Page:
The opinion of the court was delivered by: O'neill, J.
Plaintiff filed her complaint on March 24, 2009 seeking declaratory and injunctive relief, damages, attorney's fees and other relief pursuant to the Americans with Disabilities Act, 42 U.S.C. § 12101, et seq. and § 12203, et seq., and the Pennsylvania Human Relations Act, 43 Pa. Stat. § 951, et seq. Defendants Anthony Molina and Aramark Healthcare Support Services, LLC filed a joint motion to dismiss and defendant Thomas Jefferson University Hospitals, Inc., Methodist Hospital Division separately moved to dismiss. I have before me plaintiff's identical responses to the two motions and the joint reply of defendants Molina and Aramark. I will dismiss plaintiff's ADA and PHRA claims.
Plaintiff was employed by both Methodist Hospital and Aramark from approximately December 4, 2000 until August 16, 2005. On December 27, 2006, she filed a lawsuit against defendants alleging violations of the ADA and the Philadelphia Fair Practice Ordinance. On September 18, 2007, plaintiff went to Methodist Hospital's public cafeteria to speak with one of its employees concerning her complaint. Defendant Molino along with uniformed security guards escorted plaintiff out of the cafeteria, into the elevator, out the front door and onto the street. Molina told plaintiff in the presence of other people that she was not allowed in the hospital because she was suing them. Security posted an enlarged photo of plaintiff for the purpose of identifying plaintiff if she attempted to enter the premises. On February 26, 2008, plaintiff filed a claim alleging retaliation against defendants with the EEOC and the PHRC.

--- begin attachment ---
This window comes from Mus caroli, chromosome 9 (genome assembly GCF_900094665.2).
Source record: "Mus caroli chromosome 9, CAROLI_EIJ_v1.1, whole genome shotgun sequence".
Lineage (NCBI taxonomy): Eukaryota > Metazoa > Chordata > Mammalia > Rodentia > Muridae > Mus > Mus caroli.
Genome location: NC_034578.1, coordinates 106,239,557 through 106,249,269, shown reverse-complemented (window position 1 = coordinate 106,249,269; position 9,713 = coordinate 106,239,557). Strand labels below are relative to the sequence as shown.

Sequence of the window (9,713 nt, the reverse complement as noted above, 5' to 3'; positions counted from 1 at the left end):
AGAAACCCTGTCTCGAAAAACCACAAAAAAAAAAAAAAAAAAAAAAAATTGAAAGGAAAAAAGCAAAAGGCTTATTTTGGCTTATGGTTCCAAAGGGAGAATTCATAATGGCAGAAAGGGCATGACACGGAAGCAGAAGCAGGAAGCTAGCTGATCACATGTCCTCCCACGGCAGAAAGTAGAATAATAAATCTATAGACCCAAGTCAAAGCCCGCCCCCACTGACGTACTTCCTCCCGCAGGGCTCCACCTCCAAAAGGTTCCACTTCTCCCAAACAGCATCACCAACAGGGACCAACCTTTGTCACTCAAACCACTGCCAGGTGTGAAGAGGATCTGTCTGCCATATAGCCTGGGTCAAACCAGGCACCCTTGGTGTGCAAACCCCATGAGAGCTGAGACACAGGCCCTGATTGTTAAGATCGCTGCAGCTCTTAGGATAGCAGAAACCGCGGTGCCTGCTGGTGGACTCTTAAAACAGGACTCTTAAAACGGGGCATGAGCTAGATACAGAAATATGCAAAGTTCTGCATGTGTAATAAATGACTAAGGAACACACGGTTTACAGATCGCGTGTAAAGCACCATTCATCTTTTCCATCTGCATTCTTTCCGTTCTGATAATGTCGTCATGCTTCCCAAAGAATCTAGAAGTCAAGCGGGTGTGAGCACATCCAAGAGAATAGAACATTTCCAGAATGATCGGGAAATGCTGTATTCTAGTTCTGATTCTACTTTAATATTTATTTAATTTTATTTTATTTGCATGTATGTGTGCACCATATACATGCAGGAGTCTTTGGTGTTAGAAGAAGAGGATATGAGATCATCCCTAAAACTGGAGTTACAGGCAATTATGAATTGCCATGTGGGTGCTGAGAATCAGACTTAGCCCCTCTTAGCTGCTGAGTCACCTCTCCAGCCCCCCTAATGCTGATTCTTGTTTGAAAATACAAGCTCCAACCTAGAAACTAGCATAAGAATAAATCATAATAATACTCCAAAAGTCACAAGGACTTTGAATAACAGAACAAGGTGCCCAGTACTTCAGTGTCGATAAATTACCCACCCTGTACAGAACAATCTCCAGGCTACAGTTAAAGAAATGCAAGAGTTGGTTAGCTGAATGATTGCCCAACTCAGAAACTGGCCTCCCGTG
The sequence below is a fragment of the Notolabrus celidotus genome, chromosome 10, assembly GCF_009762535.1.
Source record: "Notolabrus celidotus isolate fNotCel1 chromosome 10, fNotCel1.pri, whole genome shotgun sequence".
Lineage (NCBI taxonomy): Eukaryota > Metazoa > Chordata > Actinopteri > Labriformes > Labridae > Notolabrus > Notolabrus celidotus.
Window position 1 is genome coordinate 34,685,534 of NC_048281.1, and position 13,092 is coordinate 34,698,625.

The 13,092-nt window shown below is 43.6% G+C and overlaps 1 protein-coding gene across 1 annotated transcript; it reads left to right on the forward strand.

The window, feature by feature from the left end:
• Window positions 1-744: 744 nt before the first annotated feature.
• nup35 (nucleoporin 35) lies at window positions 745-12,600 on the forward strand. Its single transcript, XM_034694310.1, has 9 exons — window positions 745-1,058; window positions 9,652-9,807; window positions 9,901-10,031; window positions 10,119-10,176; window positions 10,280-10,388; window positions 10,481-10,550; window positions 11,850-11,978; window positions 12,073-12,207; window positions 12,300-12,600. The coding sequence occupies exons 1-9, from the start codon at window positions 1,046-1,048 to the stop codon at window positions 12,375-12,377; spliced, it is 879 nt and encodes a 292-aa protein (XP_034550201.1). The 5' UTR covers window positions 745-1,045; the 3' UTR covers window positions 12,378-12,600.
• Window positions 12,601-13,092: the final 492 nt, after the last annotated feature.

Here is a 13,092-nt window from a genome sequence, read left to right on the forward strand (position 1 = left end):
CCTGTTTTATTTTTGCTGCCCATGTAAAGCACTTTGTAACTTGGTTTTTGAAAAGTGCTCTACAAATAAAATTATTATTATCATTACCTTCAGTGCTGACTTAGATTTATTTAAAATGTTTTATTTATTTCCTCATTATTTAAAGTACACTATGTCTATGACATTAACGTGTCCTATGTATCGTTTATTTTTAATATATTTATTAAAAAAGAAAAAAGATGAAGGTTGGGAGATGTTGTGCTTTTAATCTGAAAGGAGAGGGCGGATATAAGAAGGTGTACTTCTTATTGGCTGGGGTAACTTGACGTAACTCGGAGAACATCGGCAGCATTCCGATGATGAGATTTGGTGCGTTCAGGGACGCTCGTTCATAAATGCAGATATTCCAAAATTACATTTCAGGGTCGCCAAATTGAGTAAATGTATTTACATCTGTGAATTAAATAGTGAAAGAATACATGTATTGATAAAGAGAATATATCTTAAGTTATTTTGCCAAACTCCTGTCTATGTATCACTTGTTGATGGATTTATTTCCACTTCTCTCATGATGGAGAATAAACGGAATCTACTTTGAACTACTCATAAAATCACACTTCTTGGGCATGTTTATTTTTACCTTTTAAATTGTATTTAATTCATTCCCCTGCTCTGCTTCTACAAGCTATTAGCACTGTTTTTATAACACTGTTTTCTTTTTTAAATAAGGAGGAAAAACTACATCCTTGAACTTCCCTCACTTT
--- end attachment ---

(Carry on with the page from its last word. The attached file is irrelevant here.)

Federal Rule of Civil Procedure 12(b)(6) permits a court to dismiss all or part of an action for "failure to state a claim upon which relief can be granted." Fed. R. Civ. P. 12(b)(6). Typically, "a complaint attacked by a Rule 12(b)(6) motion to dismiss does not need detailed factual allegations," though plaintiff's obligation to state the grounds of entitlement to relief "requires more than labels and conclusions, and a formulaic recitation of the elements of a cause of action will not do." Bell Atl. Corp. v. Twombly, 550 U.S. 544, 555 (2007). "Factual allegations must be enough to raise a right to relief above the speculative level on the assumption that all of the allegations in the complaint are true (even if doubtful in fact)." Id. (citations omitted). The complaint must state "'enough facts to raise a reasonable expectation that discovery will reveal evidence of' the necessary element." Wilkerson v. New Media Tech. Charter School Inc., 522 F.3d 315, 321 (3d Cir. 2008) (quoting Twombly, 550 U.S. at 556). The Court of Appeals has recently made clear that after Ashcroft v. Iqbal, --- U.S. ---, 129 S.Ct. 1937, 1955, 173 L.Ed. 2d 868 (2009), "conclusory or 'bare-bones' allegations will no longer survive a motion to dismiss: 'threadbare recitals of the elements of a cause of action, supported by mere conclusory statements, do not suffice.' To prevent dismissal, all civil complaints must now set out 'sufficient factual matter' to show that the claim is facially plausible." Fowler v. UPMC Shadyside, 578 F.3d 203, 210 (3d Cir. 2009) (quoting Iqbal, 129 S.Ct. at 1949). The Court also set forth a two part-analysis for reviewing motions to dismiss in light of Twombly and Iqbal: "First, the factual and legal elements of a claim should be separated. The District Court must accept all of the complaint's well-pleaded facts as true, but may disregard any legal conclusions. Second, a District Court must then determine whether the facts alleged in the complaint are sufficient to show that the plaintiff has a 'plausible claim for relief.'" Id. at 210-11 (quoting Iqbal, 129 S.Ct. at 1950). The Court explained, "a complaint must do more than allege the plaintiff's entitlement to relief. A complaint has to 'show' such an entitlement with its facts." Id. (citing Phillips v. County of Allegheny, 515 F.3d 224, 234-35 (3d Cir. 2008)). "Where the well-pleaded facts do not permit the court to infer more than the mere possibility of misconduct, the complaint has alleged--but it has not 'show[n]'--'that the pleader is entitled to relief.'" Iqbal, 129 S.Ct. at 1949.